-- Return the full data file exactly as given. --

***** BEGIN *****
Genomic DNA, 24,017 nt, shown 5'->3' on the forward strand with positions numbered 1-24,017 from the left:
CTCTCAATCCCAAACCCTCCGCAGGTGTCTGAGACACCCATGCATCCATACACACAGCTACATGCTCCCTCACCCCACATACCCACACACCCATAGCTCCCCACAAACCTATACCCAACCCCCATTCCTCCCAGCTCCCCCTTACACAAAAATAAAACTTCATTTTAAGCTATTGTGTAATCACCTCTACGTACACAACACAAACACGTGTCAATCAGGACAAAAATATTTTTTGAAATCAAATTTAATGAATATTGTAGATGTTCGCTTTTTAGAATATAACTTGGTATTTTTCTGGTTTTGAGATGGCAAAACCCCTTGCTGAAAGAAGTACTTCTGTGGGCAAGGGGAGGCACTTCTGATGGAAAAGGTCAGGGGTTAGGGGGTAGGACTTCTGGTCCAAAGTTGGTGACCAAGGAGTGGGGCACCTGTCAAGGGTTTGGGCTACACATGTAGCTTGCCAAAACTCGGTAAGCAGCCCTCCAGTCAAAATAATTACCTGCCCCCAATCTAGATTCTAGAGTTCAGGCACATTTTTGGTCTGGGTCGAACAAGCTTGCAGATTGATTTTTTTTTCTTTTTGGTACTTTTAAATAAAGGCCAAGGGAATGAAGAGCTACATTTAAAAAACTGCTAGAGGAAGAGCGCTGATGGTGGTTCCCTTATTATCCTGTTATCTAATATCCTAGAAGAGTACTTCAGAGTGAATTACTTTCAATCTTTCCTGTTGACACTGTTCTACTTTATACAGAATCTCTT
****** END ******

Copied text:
Genomic DNA, 24,017 nt, shown 5'->3' on the forward strand with positions numbered 1-24,017 from the left:
CTCTCAATCCCAAACCCTCCGCAGGTGTCTGAGACACCCATGCATCCATACACACAGCTACATGCTCCCTCACCCCACATACCCACACACCCATAGCTCCCCACAAACCTATACCCAACCCCCATTCCTCCCAGCTCCCCCTTACACAAAAATAAAACTTCATTTTAAGCTATTGTGTAATCACCTCTACGTACACAACACAAACACGTGTCAATCAGGACAAAAATATTTTTTGAAATCAAATTTAATGAATATTGTAGATGTTCGCTTTTTAGAATATAACTTGGTATTTTTCTGGTTTTGAGATGGCAAAACCCCTTGCTGAAAGAAGTACTTCTGTGGGCAAGGGGAGGCACTTCTGATGGAAAAGGTCAGGGGTTAGGGGGTAGGACTTCTGGTCCAAAGTTGGTGACCAAGGAGTGGGGCACCTGTCAAGGGTTTGGGCTACACATGTAGCTTGCCAAAACTCGGTAAGCAGCCCTCCAGTCAAAATAATTACCTGCCCCCAATCTAGATTCTAGAGTTCAGGCACATTTTTGGTCTGGGTCGAACAAGCTTGCAGATTGATTTTTTTTTCTTTTTGGTACTTTTAAATAAAGGCCAAGGGAATGAAGAGCTACATTTAAAAAACTGCTAGAGGAAGAGCGCTGATGGTGGTTCCCTTATTATCCTGTTATCTAATATCCTAGAAGAGTACTTCAGAGTGAATTACTTTCAATCTTTCCTGTTGACACTGTTCTACTTTATACAGAATCTCTT